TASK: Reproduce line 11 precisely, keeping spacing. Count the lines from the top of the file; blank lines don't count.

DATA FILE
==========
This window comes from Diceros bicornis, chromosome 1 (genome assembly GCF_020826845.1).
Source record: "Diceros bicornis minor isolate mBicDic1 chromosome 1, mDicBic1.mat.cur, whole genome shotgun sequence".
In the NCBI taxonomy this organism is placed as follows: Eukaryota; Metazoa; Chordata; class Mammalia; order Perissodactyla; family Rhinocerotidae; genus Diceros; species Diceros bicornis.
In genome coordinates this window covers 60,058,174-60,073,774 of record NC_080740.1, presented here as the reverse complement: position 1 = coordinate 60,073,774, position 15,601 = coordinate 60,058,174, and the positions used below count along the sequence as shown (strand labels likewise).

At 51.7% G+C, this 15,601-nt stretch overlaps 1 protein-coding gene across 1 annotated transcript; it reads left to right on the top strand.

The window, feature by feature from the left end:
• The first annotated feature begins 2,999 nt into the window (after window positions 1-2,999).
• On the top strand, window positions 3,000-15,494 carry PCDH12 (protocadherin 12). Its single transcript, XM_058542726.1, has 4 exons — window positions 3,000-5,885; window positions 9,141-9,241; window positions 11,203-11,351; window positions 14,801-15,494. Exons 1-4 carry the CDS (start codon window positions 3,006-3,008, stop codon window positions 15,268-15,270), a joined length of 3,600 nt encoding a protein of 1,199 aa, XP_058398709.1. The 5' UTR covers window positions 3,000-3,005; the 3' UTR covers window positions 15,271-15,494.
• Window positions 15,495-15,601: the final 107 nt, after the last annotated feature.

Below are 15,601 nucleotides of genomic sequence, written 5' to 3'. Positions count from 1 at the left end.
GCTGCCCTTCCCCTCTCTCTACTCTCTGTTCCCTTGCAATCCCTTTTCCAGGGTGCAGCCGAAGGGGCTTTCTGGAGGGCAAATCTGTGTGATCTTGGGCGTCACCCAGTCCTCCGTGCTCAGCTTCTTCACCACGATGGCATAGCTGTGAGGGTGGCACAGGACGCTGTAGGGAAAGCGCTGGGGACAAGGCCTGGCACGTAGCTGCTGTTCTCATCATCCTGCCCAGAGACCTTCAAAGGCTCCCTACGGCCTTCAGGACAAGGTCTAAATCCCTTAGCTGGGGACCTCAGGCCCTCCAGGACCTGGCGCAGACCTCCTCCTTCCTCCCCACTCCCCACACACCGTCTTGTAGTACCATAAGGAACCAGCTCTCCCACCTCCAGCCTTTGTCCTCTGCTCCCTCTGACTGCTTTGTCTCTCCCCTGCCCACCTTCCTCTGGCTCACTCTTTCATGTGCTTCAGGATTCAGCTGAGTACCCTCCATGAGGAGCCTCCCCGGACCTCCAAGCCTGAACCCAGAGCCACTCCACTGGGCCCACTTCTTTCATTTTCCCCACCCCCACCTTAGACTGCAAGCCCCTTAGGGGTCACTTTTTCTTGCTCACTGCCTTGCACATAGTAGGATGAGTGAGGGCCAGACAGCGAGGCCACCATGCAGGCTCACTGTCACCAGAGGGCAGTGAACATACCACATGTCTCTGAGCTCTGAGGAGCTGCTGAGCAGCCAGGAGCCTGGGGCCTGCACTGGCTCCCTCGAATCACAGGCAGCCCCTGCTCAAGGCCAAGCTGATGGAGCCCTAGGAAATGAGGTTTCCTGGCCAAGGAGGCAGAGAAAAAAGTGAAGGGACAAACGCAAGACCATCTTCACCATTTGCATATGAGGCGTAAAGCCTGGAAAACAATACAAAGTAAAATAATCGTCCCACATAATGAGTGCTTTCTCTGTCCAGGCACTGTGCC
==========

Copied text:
GCTGCCCTTCCCCTCTCTCTACTCTCTGTTCCCTTGCAATCCCTTTTCCAGGGTGCAGCCGAAGGGGCTTTCTGGAGGGCAAATCTGTGTGATCTTGGGCGTCACCCAGTCCTCCGTGCTCAGCTTCTTCACCACGATGGCATAGCTGTGAGGGTGGCACAGGACGCTGTAGGGAAAGCGCTGGGGACAAGGCCTGGCACGTAGCTGCTGTTCTCATCATCCTGCCCAGAGACCTTCAAAGGCTCCCTACGGCCTTCAGGACAAGGTCTAAATCCCTTAGCTGGGGACCTCAGGCCCTCCAGGACCTGGCGCAGACCTCCTCCTTCCTCCCCACTCCCCACACACCGTCTTGTAGTACCATAAGGAACCAGCTCTCCCACCTCCAGCCTTTGTCCTCTGCTCCCTCTGACTGCTTTGTCTCTCCCCTGCCCACCTTCCTCTGGCTCACTCTTTCATGTGCTTCAGGATTCAGCTGAGTACCCTCCATGAGGAGCCTCCCCGGACCTCCAAGCCTGAACCCAGAGCCACTCCACTGGGCCCACTTCTTTCATTTTCCCCACCCCCACCTTAGACTGCAAGCCCCTTAGGGGTCACTTTTTCTTGCTCACTGCCTTGCACATAGTAGGATGAGTGAGGGCCAGACAGCGAGGCCACCATGCAGGCTCACTGTCACCAGAGGGCAGTGAACATACCACATGTCTCTGAGCTCTGAGGAGCTGCTGAGCAGCCAGGAGCCTGGGGCCTGCACTGGCTCCCTCGAATCACAGGCAGCCCCTGCTCAAGGCCAAGCTGATGGAGCCCTAGGAAATGAGGTTTCCTGGCCAAGGAGGCAGAGAAAAAAGTGAAGGGACAAACGCAAGACCATCTTCACCATTTGCATATGAGGCGTAAAGCCTGGAAAACAATACAAAGTAAAATAATCGTCCCACATAATGAGTGCTTTCTCTGTCCAGGCACTGTGCC